It’s the One-Year Anniversary of the Equifax Breach – But No Hearts & Flowers for This One

While Equifax is finally pledging to shore up its security, many feel they got off far too easy

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On September 7, 2017, Equifax announced it had been hacked and the personal data of 143 million Americans was stolen and was out out in the wild (on the dark web). Unauthorized access to people's private data occurred from mid May through July 2017. Equifax discovered the breach on July 29, 2017 but withheld the information from the public for 40 days – drastically increasing every victim’s exposure and potential damage.

On March 1 of this year, Equifax revealed that yet another 2.4 million more US customers had data stolen in the breach, bringing the total to roughly 145.5 million people -- about half the households in the US.

The hackers gained access through the Apache Struts VCE-2017-5638 vulnerability that opened the door for the massive hack. By the numbers, it was the 4th largest cyber attack to date. But because of the severity of the breach and the extent of the damaging nature of the data stolen, the breach is widely viewed as the worst we’ve seen so far.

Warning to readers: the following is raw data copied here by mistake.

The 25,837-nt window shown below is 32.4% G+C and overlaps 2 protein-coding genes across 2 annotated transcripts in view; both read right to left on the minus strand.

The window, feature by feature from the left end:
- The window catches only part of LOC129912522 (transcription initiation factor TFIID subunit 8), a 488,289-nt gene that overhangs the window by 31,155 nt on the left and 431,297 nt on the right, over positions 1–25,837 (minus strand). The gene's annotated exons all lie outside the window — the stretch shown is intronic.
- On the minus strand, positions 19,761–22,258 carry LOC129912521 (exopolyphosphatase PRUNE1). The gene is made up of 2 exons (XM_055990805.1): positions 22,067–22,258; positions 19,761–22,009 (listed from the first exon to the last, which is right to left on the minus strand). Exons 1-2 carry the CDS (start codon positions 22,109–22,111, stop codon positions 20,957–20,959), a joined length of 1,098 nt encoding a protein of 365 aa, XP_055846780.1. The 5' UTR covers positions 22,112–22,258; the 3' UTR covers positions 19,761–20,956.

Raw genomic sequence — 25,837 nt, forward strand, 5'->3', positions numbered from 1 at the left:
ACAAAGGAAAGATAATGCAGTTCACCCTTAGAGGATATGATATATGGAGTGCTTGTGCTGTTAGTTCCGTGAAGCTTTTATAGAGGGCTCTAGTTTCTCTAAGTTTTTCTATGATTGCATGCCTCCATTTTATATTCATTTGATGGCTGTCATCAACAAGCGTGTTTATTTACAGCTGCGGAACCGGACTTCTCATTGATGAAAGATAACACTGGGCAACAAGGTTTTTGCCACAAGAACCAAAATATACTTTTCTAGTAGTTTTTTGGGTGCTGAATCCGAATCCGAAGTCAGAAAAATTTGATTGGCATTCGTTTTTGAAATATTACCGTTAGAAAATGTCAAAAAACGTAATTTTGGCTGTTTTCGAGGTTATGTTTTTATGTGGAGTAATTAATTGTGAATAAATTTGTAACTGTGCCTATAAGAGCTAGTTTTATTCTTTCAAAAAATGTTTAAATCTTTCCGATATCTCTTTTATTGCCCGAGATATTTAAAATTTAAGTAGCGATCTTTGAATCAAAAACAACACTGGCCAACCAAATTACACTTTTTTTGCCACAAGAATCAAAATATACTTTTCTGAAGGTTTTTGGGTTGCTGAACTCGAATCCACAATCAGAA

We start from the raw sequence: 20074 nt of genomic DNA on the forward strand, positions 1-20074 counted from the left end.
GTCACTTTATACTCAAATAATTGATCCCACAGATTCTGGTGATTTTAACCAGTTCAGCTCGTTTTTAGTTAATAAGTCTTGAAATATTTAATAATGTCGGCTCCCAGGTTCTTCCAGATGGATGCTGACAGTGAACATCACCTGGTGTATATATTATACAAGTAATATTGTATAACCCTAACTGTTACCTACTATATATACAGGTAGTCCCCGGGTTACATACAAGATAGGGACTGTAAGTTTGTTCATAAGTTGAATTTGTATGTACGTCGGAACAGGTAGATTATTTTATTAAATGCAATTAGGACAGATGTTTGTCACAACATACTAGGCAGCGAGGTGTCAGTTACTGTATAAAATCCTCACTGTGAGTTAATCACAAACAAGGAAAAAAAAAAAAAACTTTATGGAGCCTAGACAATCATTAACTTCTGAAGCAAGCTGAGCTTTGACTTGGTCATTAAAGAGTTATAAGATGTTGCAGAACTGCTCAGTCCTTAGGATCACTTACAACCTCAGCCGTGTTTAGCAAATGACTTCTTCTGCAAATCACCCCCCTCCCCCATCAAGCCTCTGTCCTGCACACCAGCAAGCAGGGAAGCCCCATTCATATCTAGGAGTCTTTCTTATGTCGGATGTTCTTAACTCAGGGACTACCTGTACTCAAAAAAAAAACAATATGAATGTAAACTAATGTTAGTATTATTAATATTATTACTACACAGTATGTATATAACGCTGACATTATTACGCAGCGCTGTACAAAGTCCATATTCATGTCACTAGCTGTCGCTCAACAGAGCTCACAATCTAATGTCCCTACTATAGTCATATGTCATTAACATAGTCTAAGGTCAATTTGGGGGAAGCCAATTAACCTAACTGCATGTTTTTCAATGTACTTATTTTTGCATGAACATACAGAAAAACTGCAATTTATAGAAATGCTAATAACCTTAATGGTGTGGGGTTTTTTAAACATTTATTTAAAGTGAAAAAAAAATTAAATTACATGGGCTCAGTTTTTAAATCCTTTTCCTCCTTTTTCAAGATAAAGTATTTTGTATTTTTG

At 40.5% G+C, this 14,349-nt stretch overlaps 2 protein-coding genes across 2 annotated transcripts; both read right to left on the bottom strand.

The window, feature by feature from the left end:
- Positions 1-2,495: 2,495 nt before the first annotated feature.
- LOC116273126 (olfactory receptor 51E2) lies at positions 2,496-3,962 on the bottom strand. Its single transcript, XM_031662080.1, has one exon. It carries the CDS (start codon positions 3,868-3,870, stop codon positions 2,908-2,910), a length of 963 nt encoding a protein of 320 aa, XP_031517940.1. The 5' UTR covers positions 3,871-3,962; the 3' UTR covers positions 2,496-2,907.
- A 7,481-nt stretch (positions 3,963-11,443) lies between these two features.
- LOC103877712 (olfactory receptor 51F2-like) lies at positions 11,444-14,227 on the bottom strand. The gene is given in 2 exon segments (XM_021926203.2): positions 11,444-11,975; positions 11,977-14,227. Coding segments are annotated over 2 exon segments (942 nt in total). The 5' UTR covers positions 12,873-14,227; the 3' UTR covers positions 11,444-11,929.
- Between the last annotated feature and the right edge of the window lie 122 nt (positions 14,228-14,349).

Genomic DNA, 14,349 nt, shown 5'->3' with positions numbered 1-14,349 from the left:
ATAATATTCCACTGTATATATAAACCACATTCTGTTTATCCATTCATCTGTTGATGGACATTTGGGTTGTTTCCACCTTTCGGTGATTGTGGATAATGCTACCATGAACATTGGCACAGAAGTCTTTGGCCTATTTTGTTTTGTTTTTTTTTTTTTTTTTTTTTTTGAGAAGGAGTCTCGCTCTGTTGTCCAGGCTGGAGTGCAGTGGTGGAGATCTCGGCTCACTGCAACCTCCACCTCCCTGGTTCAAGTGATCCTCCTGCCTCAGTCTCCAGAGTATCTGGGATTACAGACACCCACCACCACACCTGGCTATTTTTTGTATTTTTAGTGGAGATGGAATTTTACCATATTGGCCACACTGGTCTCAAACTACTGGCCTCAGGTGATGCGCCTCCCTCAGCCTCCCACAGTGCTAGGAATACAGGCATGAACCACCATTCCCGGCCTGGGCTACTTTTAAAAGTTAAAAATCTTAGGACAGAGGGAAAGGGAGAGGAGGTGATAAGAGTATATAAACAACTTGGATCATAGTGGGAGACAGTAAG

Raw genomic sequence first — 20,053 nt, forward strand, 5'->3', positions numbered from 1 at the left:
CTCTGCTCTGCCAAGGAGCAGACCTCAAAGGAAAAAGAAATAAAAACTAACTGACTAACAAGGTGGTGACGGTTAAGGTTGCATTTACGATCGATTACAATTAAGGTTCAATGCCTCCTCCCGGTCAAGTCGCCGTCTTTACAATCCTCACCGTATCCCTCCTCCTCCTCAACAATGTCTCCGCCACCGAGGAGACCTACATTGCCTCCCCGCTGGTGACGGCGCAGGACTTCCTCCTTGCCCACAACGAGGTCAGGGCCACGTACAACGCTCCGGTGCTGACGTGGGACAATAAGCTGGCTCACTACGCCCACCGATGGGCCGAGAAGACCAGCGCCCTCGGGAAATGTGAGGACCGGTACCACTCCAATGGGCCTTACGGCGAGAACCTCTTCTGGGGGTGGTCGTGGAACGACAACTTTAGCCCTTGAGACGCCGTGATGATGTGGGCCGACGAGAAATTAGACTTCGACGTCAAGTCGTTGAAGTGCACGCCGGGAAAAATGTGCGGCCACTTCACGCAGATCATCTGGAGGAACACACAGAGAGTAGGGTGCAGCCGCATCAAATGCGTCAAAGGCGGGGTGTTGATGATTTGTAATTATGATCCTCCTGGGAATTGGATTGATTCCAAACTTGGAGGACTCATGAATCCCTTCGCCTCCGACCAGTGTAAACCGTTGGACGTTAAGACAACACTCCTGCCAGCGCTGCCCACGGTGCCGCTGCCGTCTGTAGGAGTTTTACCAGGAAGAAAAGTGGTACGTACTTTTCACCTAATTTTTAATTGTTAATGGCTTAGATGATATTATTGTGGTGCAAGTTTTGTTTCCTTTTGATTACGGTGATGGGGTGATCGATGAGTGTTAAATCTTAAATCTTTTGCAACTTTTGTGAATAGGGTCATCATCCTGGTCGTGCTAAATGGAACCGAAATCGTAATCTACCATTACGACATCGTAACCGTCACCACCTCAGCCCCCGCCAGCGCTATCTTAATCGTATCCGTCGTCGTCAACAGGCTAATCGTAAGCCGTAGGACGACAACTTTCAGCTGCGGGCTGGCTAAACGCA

The items below are what they got of your data. This will be the breach that keeps on giving for a long time.

  • Names
  • Social security numbers
  • Birth dates
  • Addresses
  • Driver’s license numbers
  • Credit card info (in some cases)

Equifax Cyberattack: Names, social security numbers, birth dates, addresses, driver's license numbers, credit card info

But, where are the Consequences?

Since the breach, former Equifax executives and an employee have been charged with insider trading for unloading stock during the 40 days before announcing the breach. And 8 US states made an agreement with Equifax in an effort to make sure it beefs up its security. These states did so because, so far, no charges or penalties have been forthcoming. (Read article about this agreement.) Consumers are paying a big price – why isn’t Equifax?

That’s remains a good question.

This year, two significant laws took center stage and had either been in effect in September 2017, Equifax would have faced staggering penalties. The first law is the oft-discussed (and dreaded) GDPR, which went into effect in May. Most US organizations are affected and struggling to comply (read our GDPR article). And the other, the California Consumer Privacy Act of 2018, was passed this year and will take effect in 2020 (see more info here).